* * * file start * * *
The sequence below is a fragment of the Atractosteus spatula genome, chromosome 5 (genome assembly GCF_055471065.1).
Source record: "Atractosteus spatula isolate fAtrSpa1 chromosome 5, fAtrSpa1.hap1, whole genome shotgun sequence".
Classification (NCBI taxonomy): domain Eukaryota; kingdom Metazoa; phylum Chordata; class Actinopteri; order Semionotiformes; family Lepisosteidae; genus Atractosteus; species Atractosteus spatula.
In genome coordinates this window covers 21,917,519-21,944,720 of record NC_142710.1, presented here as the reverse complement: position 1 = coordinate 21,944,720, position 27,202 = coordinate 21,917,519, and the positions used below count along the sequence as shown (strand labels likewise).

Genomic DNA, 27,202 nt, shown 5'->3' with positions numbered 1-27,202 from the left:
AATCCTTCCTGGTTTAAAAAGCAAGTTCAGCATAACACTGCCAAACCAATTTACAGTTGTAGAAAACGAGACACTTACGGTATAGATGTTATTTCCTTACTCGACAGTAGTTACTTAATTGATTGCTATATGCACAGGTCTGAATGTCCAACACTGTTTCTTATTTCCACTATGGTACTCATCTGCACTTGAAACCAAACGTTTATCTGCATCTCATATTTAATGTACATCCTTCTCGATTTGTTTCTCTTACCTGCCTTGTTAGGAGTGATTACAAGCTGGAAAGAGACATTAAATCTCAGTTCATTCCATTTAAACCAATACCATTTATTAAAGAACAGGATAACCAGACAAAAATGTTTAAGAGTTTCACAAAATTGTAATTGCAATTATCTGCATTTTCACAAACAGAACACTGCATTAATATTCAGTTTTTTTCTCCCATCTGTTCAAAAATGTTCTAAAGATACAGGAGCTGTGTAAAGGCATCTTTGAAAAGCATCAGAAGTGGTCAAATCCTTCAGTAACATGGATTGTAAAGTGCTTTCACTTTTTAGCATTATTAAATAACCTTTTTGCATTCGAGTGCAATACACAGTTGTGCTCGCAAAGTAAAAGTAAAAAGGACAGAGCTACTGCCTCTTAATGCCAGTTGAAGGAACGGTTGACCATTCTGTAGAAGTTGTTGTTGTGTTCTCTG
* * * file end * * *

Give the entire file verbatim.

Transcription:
The sequence below is a fragment of the Atractosteus spatula genome, chromosome 5 (genome assembly GCF_055471065.1).
Source record: "Atractosteus spatula isolate fAtrSpa1 chromosome 5, fAtrSpa1.hap1, whole genome shotgun sequence".
Classification (NCBI taxonomy): domain Eukaryota; kingdom Metazoa; phylum Chordata; class Actinopteri; order Semionotiformes; family Lepisosteidae; genus Atractosteus; species Atractosteus spatula.
In genome coordinates this window covers 21,917,519-21,944,720 of record NC_142710.1, presented here as the reverse complement: position 1 = coordinate 21,944,720, position 27,202 = coordinate 21,917,519, and the positions used below count along the sequence as shown (strand labels likewise).

Genomic DNA, 27,202 nt, shown 5'->3' with positions numbered 1-27,202 from the left:
AATCCTTCCTGGTTTAAAAAGCAAGTTCAGCATAACACTGCCAAACCAATTTACAGTTGTAGAAAACGAGACACTTACGGTATAGATGTTATTTCCTTACTCGACAGTAGTTACTTAATTGATTGCTATATGCACAGGTCTGAATGTCCAACACTGTTTCTTATTTCCACTATGGTACTCATCTGCACTTGAAACCAAACGTTTATCTGCATCTCATATTTAATGTACATCCTTCTCGATTTGTTTCTCTTACCTGCCTTGTTAGGAGTGATTACAAGCTGGAAAGAGACATTAAATCTCAGTTCATTCCATTTAAACCAATACCATTTATTAAAGAACAGGATAACCAGACAAAAATGTTTAAGAGTTTCACAAAATTGTAATTGCAATTATCTGCATTTTCACAAACAGAACACTGCATTAATATTCAGTTTTTTTCTCCCATCTGTTCAAAAATGTTCTAAAGATACAGGAGCTGTGTAAAGGCATCTTTGAAAAGCATCAGAAGTGGTCAAATCCTTCAGTAACATGGATTGTAAAGTGCTTTCACTTTTTAGCATTATTAAATAACCTTTTTGCATTCGAGTGCAATACACAGTTGTGCTCGCAAAGTAAAAGTAAAAAGGACAGAGCTACTGCCTCTTAATGCCAGTTGAAGGAACGGTTGACCATTCTGTAGAAGTTGTTGTTGTGTTCTCTG